Nov 052013
 
Another World

“Another World,” Eben’s Head Trail in Acadia National Park, Isle au Haut, Maine (Prints available for purchase – click on photo to order!)

NOTE:  This blog entry will appear in our new book, Photographing Acadia National Park:  The Essential Guide to When, Where, & How as “Behind the Photo #12:  Looking for Answers.”  In addition to this post, I’m featuring 11 additional behind-the-scenes stories from my experiences in the park.  If you’d like to pre-order a copy, head over to our Indiegogo campaign at www.indiegogo.com/projects/photographing-acadia-national-park-book until November 30, 2013.  Thanks for your interest and support!

Looking for Answers

“There’s more than one right answer.” ~DeWitt Jones

Gaelic Storm–a Celtic band which makes toe-tapping, knee-slapping music I enjoy tremendously–produced a song titled, “Don’t Go for the One.”  The lyrics tell of a gentleman going to buy snails to impress his house guests, but gets talked into having a single beer at the bar.  One brew becomes two, three, four, and what was supposed to have been a quick chat turns into an all-night event.  As the title and chorus hilariously suggests, one should not expect to enjoy only one beverage with your friends.

While it may seem like a stretch, this philosophy can apply to photography as well.  Don’t go for the one photograph!

Very rarely am I fortunate enough to get everything to come together perfectly in a first frame.  Even after I have spent ample time observing, analyzing, and visualizing an intriguing subject to define a clear vision, more often than not, I will also explore the scene through recording a series of frames with my camera.

Assuming the lighting conditions are not changing quickly, I contemplate an abundance of “what if” scenarios to determine how I will accomplish recording my visual message before snapping the shutter.  What if I only included this section of the scene?  What if I positioned my camera lower to the ground?  What if I used side light instead of backlight?  What if, what if, what if?  I continue tapping into this iterative evaluative process as I begin photographing, as it helps me refine what my eye is seeing and how to share that through a photograph.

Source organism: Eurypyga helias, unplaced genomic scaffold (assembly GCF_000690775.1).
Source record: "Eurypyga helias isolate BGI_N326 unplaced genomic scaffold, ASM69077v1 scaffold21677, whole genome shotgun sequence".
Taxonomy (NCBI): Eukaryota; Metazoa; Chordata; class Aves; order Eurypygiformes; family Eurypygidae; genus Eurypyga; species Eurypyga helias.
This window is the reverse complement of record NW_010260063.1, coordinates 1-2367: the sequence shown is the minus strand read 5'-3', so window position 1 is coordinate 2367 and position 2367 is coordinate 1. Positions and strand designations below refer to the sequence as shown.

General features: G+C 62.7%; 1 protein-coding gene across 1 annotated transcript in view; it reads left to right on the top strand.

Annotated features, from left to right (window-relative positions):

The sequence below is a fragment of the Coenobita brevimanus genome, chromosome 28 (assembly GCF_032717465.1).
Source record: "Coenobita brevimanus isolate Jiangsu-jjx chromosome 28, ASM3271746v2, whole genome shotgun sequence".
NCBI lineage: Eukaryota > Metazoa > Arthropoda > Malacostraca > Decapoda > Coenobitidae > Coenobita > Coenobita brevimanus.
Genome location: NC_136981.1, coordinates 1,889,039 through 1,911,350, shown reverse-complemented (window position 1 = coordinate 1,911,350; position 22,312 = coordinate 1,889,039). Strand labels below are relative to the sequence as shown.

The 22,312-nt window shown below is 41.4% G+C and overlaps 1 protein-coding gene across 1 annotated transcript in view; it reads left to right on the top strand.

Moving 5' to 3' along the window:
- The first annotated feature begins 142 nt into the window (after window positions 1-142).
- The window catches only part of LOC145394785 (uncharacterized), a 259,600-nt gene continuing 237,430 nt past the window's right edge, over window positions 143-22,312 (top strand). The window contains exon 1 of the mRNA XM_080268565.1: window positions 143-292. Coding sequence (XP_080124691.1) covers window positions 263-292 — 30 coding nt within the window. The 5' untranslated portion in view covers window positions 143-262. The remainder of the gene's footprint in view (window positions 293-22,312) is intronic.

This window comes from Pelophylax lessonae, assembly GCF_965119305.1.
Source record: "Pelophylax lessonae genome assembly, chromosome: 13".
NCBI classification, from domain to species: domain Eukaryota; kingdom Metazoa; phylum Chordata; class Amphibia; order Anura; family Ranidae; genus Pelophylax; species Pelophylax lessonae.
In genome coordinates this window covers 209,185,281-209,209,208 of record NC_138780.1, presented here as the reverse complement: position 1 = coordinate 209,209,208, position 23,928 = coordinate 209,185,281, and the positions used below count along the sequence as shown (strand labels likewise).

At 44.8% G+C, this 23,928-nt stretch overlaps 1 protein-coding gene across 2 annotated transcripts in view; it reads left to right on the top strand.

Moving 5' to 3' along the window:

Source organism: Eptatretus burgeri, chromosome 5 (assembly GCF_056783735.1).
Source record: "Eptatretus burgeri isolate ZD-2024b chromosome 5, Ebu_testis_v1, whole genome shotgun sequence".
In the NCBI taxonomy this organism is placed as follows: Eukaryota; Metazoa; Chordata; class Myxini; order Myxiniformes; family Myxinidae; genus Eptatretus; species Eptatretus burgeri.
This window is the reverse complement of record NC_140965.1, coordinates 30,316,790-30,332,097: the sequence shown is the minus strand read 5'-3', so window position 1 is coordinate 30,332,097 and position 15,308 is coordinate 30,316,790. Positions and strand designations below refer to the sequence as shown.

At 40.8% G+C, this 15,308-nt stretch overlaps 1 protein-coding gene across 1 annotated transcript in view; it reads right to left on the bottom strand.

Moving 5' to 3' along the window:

Not only does this process enable me to achieve my creative vision, but it also helps me fully appreciate the subject from a variety of perspectives and find the many right answers a scene possesses, as Dewitt Jones’ quote suggests.  If I have spent the time and money to travel 3,000 miles (4,828 km) from Arizona, hopped on a passenger-only ferry to the remote Isle au Haut, biked six miles along a bumpy, single track dirt road, and then walked a mile uphill with a heavy camera backpack to get to a location, you can be sure I am not going to snap only one photo and head home.  Instead, I want to challenge myself to see how many right answers I can discover.

On the first day of our visit to Isle au Haut, my parents and I ventured to the Eben’s Head Trail well before sunset to allow extra time for wandering and discovering along the unfamiliar trail.  After a short meander through the forest, we emerged on the rocky coast and scrambled to the top of Eben’s Head, where a breathtaking 180-degree panoramic view of the isle’s western shoreline and open waters of Isle au Haut Bay greeted us.  We noticed the receding tide leaving behind small tide pools on the volcanic ledges surrounding the cobble beach directly north of our perch.  Eager for a closer look at the momentary glimpse into the typically hidden ocean world, we hiked the short distance to the seashore.